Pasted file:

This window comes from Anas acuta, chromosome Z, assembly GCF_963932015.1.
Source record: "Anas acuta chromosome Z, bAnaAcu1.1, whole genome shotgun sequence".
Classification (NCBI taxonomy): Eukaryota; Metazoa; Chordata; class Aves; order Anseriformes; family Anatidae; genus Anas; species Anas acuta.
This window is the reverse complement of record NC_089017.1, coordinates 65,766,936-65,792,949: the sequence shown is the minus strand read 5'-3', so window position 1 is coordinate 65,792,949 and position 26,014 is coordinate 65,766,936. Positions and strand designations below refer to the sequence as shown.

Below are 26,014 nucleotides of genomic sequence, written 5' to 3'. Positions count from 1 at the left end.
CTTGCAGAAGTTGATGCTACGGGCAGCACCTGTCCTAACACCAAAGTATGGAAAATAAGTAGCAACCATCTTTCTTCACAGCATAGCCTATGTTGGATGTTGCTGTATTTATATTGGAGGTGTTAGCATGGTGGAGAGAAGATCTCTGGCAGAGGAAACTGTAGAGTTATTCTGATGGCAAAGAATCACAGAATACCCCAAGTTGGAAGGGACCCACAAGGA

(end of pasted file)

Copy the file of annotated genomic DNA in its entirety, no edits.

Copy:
This window comes from Anas acuta, chromosome Z, assembly GCF_963932015.1.
Source record: "Anas acuta chromosome Z, bAnaAcu1.1, whole genome shotgun sequence".
Classification (NCBI taxonomy): Eukaryota; Metazoa; Chordata; class Aves; order Anseriformes; family Anatidae; genus Anas; species Anas acuta.
This window is the reverse complement of record NC_089017.1, coordinates 65,766,936-65,792,949: the sequence shown is the minus strand read 5'-3', so window position 1 is coordinate 65,792,949 and position 26,014 is coordinate 65,766,936. Positions and strand designations below refer to the sequence as shown.

Below are 26,014 nucleotides of genomic sequence, written 5' to 3'. Positions count from 1 at the left end.
CTTGCAGAAGTTGATGCTACGGGCAGCACCTGTCCTAACACCAAAGTATGGAAAATAAGTAGCAACCATCTTTCTTCACAGCATAGCCTATGTTGGATGTTGCTGTATTTATATTGGAGGTGTTAGCATGGTGGAGAGAAGATCTCTGGCAGAGGAAACTGTAGAGTTATTCTGATGGCAAAGAATCACAGAATACCCCAAGTTGGAAGGGACCCACAAGGA